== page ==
LETTER: Making a religious distinction

Mark Rushton’s Sept. 10 column is timely. On two counts, however, I question his assertions.

Mark Rushton’s Sept. 10 column is timely. On two counts, however, I question his assertions.

First, he states that “In fact, it is not religion that drives those to commit terrorist acts or slaughter innocent people, but a quest for power and control of people’s lives.”

The evidence suggests to me that it is, in fact, a specific religion that motivates these terrorists. When they flew their hijacked planes into the World Trade Centre towers 13 years ago, they shouted “Allahu Akbar” and other Muslim slogans. They were not trying to seize political power. They were trying to promote Islam, embarrass the U.S. and, as Mark correctly asserts, instil fear. I would add, fear of Islam.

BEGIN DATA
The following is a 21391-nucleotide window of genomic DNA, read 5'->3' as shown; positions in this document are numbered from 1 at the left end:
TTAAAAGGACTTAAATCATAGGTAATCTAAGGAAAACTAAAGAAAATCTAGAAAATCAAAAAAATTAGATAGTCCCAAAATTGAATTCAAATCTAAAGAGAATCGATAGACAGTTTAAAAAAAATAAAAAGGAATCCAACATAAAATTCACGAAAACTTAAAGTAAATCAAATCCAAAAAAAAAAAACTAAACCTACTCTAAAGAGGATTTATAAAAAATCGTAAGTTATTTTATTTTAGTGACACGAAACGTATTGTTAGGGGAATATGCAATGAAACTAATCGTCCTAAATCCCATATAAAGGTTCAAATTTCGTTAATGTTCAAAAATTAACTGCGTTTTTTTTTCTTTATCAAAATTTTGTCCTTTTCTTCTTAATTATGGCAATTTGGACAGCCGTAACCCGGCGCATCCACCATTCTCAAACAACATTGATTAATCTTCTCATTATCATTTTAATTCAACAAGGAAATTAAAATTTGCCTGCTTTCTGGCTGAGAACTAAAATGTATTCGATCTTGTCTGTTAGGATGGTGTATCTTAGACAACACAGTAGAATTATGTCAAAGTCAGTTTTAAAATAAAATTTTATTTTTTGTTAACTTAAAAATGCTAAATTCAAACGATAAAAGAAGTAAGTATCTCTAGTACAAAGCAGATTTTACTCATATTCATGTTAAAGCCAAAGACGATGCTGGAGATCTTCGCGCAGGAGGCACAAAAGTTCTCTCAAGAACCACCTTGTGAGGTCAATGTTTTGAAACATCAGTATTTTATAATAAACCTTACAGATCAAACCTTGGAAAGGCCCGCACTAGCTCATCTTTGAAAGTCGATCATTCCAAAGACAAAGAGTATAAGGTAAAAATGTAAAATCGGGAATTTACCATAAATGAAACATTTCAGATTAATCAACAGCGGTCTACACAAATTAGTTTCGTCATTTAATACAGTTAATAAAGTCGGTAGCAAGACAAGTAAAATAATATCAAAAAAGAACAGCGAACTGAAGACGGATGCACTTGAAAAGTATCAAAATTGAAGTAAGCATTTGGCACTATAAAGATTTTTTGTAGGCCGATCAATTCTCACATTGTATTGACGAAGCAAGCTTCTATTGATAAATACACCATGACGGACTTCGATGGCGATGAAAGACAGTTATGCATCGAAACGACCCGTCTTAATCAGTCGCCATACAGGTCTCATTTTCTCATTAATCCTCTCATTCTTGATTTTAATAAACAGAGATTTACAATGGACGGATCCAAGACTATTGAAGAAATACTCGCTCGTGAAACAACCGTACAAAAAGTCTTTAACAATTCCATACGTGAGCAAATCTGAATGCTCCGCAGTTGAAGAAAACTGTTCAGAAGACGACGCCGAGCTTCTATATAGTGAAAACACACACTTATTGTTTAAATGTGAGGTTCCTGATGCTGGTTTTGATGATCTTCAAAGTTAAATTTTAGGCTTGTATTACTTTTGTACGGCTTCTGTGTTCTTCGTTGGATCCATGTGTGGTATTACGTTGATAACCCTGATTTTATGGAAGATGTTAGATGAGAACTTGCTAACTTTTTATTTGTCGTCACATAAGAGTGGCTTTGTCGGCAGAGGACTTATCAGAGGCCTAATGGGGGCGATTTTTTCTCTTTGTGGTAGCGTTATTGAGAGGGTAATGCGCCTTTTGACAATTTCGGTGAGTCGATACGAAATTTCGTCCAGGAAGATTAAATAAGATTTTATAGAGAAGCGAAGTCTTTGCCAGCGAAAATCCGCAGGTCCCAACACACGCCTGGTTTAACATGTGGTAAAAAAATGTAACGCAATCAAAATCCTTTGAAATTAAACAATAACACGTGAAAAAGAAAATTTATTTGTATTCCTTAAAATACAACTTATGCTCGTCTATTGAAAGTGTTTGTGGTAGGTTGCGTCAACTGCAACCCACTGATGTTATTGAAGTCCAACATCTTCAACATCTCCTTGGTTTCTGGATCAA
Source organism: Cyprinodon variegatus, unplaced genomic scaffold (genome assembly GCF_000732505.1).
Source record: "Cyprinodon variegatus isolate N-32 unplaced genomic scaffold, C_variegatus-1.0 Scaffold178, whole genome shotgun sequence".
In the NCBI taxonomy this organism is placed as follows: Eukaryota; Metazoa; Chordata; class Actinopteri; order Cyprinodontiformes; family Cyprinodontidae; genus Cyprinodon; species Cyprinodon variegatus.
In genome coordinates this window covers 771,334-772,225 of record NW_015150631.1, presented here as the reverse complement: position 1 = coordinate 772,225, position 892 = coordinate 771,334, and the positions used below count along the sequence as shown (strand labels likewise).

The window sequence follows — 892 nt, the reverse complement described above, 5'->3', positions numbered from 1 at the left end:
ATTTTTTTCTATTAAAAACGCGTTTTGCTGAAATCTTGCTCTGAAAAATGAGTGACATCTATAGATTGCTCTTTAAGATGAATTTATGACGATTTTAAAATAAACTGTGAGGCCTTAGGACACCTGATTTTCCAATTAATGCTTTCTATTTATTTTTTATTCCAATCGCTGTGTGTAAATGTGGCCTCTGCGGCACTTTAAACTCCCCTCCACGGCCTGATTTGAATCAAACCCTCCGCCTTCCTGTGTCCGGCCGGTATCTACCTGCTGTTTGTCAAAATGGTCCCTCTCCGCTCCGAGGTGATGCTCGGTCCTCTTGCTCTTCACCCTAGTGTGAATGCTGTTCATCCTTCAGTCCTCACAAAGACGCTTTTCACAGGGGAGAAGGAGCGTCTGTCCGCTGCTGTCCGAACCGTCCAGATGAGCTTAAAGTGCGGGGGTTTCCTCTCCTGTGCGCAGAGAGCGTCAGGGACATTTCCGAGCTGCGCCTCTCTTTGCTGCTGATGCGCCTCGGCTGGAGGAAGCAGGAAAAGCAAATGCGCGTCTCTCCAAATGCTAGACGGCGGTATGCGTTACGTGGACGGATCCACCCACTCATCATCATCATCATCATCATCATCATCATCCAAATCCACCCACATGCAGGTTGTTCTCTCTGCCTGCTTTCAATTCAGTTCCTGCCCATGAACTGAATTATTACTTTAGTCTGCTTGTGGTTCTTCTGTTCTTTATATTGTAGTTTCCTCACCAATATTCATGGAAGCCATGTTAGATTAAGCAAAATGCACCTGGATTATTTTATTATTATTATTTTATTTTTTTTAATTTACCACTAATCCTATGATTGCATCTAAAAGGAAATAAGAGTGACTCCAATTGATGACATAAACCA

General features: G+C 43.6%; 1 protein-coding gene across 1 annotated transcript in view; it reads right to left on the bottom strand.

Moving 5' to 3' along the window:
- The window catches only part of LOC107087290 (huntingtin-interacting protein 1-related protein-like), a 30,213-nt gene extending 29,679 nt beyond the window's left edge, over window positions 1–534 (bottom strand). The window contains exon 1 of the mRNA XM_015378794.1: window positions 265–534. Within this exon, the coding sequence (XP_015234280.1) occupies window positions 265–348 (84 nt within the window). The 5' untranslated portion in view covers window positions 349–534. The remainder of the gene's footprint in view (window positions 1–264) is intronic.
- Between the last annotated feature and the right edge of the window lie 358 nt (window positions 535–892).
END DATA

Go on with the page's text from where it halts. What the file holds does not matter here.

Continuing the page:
Second, Mark attributes guilt to religious “extremists,” those who hold to “the belief of religious supremacy”. The accusation is too inclusive. It is not religious extremists, in general, who fly planes into buildings, behead journalists, and shoot prisoners of war. Let’s not be so politically correct, that we blame innocent people.

In Abbotsford, and elsewhere, we have millions of people who hold to “the supremacy of religion”. If you want to know what these religious “extremists” are like, read a biography of Mother Teresa, listen to the speeches of Martin Luther King, visit a local Sikh Gurdwara and observe that free meals are offered to anyone, or visit the present MCC Festival for World Relief at the Airport Tradex.

Please don’t put all true believers in the same category.

John H. Redekop

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